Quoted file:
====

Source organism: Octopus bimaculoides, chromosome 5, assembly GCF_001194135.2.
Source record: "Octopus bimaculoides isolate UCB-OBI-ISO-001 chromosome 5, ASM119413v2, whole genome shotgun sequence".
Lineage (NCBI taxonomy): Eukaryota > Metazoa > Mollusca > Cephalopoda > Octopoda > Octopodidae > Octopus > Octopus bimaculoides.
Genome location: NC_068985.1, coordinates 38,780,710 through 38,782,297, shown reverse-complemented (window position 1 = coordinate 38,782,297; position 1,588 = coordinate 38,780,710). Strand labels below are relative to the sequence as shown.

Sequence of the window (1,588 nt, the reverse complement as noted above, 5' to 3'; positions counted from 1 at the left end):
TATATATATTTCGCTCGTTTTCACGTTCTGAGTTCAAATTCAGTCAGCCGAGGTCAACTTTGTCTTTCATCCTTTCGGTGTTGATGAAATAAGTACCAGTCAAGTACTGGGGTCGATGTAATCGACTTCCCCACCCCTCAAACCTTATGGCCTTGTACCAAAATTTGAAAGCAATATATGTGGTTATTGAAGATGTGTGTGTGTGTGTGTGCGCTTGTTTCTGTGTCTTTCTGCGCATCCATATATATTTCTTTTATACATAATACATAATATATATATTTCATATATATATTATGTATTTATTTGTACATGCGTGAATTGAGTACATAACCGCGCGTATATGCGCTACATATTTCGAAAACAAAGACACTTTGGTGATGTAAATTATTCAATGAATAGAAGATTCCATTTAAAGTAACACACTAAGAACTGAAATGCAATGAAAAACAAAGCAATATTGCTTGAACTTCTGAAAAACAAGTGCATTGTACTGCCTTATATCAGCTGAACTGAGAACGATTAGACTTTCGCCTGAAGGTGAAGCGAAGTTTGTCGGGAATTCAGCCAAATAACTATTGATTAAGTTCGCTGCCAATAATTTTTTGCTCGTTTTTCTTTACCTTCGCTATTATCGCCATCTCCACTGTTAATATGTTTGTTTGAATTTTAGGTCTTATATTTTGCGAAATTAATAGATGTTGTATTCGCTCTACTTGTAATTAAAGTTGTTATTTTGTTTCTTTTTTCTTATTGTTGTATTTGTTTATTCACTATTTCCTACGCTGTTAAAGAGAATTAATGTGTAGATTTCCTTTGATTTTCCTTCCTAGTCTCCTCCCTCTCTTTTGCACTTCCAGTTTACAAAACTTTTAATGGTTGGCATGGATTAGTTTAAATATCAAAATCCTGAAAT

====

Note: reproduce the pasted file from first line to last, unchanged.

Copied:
Source organism: Octopus bimaculoides, chromosome 5, assembly GCF_001194135.2.
Source record: "Octopus bimaculoides isolate UCB-OBI-ISO-001 chromosome 5, ASM119413v2, whole genome shotgun sequence".
Lineage (NCBI taxonomy): Eukaryota > Metazoa > Mollusca > Cephalopoda > Octopoda > Octopodidae > Octopus > Octopus bimaculoides.
Genome location: NC_068985.1, coordinates 38,780,710 through 38,782,297, shown reverse-complemented (window position 1 = coordinate 38,782,297; position 1,588 = coordinate 38,780,710). Strand labels below are relative to the sequence as shown.

Sequence of the window (1,588 nt, the reverse complement as noted above, 5' to 3'; positions counted from 1 at the left end):
TATATATATTTCGCTCGTTTTCACGTTCTGAGTTCAAATTCAGTCAGCCGAGGTCAACTTTGTCTTTCATCCTTTCGGTGTTGATGAAATAAGTACCAGTCAAGTACTGGGGTCGATGTAATCGACTTCCCCACCCCTCAAACCTTATGGCCTTGTACCAAAATTTGAAAGCAATATATGTGGTTATTGAAGATGTGTGTGTGTGTGTGTGCGCTTGTTTCTGTGTCTTTCTGCGCATCCATATATATTTCTTTTATACATAATACATAATATATATATTTCATATATATATTATGTATTTATTTGTACATGCGTGAATTGAGTACATAACCGCGCGTATATGCGCTACATATTTCGAAAACAAAGACACTTTGGTGATGTAAATTATTCAATGAATAGAAGATTCCATTTAAAGTAACACACTAAGAACTGAAATGCAATGAAAAACAAAGCAATATTGCTTGAACTTCTGAAAAACAAGTGCATTGTACTGCCTTATATCAGCTGAACTGAGAACGATTAGACTTTCGCCTGAAGGTGAAGCGAAGTTTGTCGGGAATTCAGCCAAATAACTATTGATTAAGTTCGCTGCCAATAATTTTTTGCTCGTTTTTCTTTACCTTCGCTATTATCGCCATCTCCACTGTTAATATGTTTGTTTGAATTTTAGGTCTTATATTTTGCGAAATTAATAGATGTTGTATTCGCTCTACTTGTAATTAAAGTTGTTATTTTGTTTCTTTTTTCTTATTGTTGTATTTGTTTATTCACTATTTCCTACGCTGTTAAAGAGAATTAATGTGTAGATTTCCTTTGATTTTCCTTCCTAGTCTCCTCCCTCTCTTTTGCACTTCCAGTTTACAAAACTTTTAATGGTTGGCATGGATTAGTTTAAATATCAAAATCCTGAAAT